Manufacturers are coming up with newer HDD ideas that increase capacity, speed or security. Or, like OptiNAND, all three of them at once.
Combine the classic principle of magnetic data storage with flash-based Western Digital’s new 20TB hard drive. Of course, such drives already existed under the name SSHD, but on a hard disk that uses OptiNAND technology, the SSD (semiconductor-based storage that uses UFS technology) stores primarily not user data but other information called hard disk operation.
To understand why this is a revolutionary idea, we must first understand that manufacturers are constantly pushing physical boundaries in and out when developing classic hard drives. The ultimate goal is always to increase storage capacity in some form.
This is urgently needed because although SSDs are steadily advancing, all recent surveys show that 82 per cent of drives sold to companies will still be classic HDDs over the next three years. Add to this the fact that the benefits of the unit cost of the technology will not dissipate quickly, and it is easy to see that hard drives will be with us for a long time to come.
The Goal Is To Increase Data Density
But back to OptiNAND. Suppose you want to store more data per unit area. There are two solutions in that case: either the size of the physical space required to keep 1 bit or the distance between the bits, practically reducing the band spacing or both. Manufacturers, such as Western Digital, envisage reducing the size of the space required to store bits using HAMR or MAMR technology. Still, these are not necessarily there for the time being to be commercialized.
Compression of the bands is more straightforward in theory. Currently, this is the main direction of impact. However, there is a slight problem with it: if the tracks are too close to each other, there is a risk that the data stored in the adjacent ways will also change as you write. Of course, this does not happen immediately after a write cycle, but when, for example, the data in the vicinity of a track that stores unchanged information for a long time is constantly changing.
While interference during writing cannot be eliminated, it is all the more manageable.
Manufacturers, including WD, have developed a solution that updates data that has been unchanged for a long time from time to time — essentially rewriting it. However, the problem with this is that while the read/write head is updating data, there is nothing else it can do. The process affects the performance of the HDD, and on classic hard drives, it always touches a full band, even if only 1 per cent of the data stored on it needs to be updated.
Hard Disk Control knows what adjustments you need to make when controlling the read head, or when and what information to update, based on metadata about the data stored (such as RRO or ATI); metadata is typically stored on HDDs on disks, possibly on slow NAND chips. Western Digital engineers have twisted the story here: in OptiNAND drives, metadata is transferred not to the data storage disk but the NAND chip, allowing multiple birds to be hit in one fell swoop.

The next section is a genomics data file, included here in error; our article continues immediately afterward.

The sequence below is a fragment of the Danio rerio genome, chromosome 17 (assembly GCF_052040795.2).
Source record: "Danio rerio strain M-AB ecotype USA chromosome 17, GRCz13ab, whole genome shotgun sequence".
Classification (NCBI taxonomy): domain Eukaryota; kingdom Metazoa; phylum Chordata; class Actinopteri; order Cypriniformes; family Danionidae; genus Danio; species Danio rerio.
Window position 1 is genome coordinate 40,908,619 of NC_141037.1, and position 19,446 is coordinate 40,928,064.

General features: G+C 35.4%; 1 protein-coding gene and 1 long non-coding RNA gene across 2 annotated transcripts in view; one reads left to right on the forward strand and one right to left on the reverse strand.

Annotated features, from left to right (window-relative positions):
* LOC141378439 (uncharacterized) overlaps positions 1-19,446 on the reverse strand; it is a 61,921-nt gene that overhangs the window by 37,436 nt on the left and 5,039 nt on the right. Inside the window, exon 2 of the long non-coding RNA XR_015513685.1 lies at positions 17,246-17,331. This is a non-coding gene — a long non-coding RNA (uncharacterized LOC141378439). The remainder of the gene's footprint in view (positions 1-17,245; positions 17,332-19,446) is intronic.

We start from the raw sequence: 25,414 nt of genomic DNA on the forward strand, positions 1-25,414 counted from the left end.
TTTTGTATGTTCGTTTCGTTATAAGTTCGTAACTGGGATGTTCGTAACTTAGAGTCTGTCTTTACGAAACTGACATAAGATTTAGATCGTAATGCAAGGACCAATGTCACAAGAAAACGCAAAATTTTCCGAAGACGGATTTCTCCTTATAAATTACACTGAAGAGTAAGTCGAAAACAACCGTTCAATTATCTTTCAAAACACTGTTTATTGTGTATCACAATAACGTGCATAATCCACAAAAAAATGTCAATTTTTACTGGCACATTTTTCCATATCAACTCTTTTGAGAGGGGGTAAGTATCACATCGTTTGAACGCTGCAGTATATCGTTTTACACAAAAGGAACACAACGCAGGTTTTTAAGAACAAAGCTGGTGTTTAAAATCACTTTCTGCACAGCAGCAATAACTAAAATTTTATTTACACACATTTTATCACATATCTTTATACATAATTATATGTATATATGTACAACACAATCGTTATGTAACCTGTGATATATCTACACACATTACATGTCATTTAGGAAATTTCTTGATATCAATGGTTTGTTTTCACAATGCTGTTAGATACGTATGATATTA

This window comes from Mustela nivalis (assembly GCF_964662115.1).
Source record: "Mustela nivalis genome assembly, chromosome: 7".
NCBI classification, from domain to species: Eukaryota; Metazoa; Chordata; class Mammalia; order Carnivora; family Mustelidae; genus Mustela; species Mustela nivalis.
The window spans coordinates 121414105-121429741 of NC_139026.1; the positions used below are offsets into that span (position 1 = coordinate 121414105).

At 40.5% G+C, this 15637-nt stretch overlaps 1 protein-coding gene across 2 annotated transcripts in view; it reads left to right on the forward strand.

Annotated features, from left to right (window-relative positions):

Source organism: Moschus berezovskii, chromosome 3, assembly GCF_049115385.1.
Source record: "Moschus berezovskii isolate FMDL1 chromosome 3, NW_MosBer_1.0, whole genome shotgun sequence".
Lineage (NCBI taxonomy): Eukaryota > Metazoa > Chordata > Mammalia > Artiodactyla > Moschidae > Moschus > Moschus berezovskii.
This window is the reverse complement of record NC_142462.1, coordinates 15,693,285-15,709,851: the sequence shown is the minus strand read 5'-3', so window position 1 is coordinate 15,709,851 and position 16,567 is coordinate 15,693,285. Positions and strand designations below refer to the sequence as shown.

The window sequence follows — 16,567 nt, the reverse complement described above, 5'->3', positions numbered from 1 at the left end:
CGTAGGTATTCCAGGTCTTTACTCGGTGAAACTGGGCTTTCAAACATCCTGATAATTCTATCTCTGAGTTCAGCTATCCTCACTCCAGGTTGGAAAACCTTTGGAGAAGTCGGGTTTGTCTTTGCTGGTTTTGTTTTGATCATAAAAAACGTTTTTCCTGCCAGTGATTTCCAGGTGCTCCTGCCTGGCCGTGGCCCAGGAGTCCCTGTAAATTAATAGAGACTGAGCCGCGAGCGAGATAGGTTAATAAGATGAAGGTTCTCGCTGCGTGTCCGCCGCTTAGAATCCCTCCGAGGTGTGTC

Of course, the most important thing is that the information can be accessed much faster. The overall operating speed is positively driven by the fact that the read/write head does not have to run back and forth when collecting information, and it is also essential that the more detailed data on the NAND chip eliminates the need to rewrite the entire band with a minimum amount of data to update. In case of. Another positive is that the functional capacity of hard disks is increasing, as helpful information can be stored instead of metadata.
By the way, OptiNAND is much more similar to an SSD than a plain cache, not least because its system chip controls it. Of course, the flash data storage used in the applied technology also performs the classic tasks: 100 MB of space serves as a cache, for example, which increases speed and data security. OptiNAND does not lose data even if the hard drive shuts down due to a power failure compared to the regular cache.
Western Digital has not yet started series production, but the more significant partners have already received test copies. Technology may be an exciting highlight in the business sector, but first and foremost, WD is only thinking about products made for companies; and there is no information on whether or not they will be implemented in solutions for the home environment. You don’t even know precisely when companies can order your first copies. In any case, it looks certain that all of WD’s future classic hard drives will have OptiNAND technology of 20 TB or larger.
OptiNAND must be a technology that works inside the hard drive; your use is not affected by which motherboard or controller you use. The technology is backward compatible. Nothing needs to be replaced for the new drives to work, and this can be a critical consideration in an enterprise environment because of its cost-effectiveness.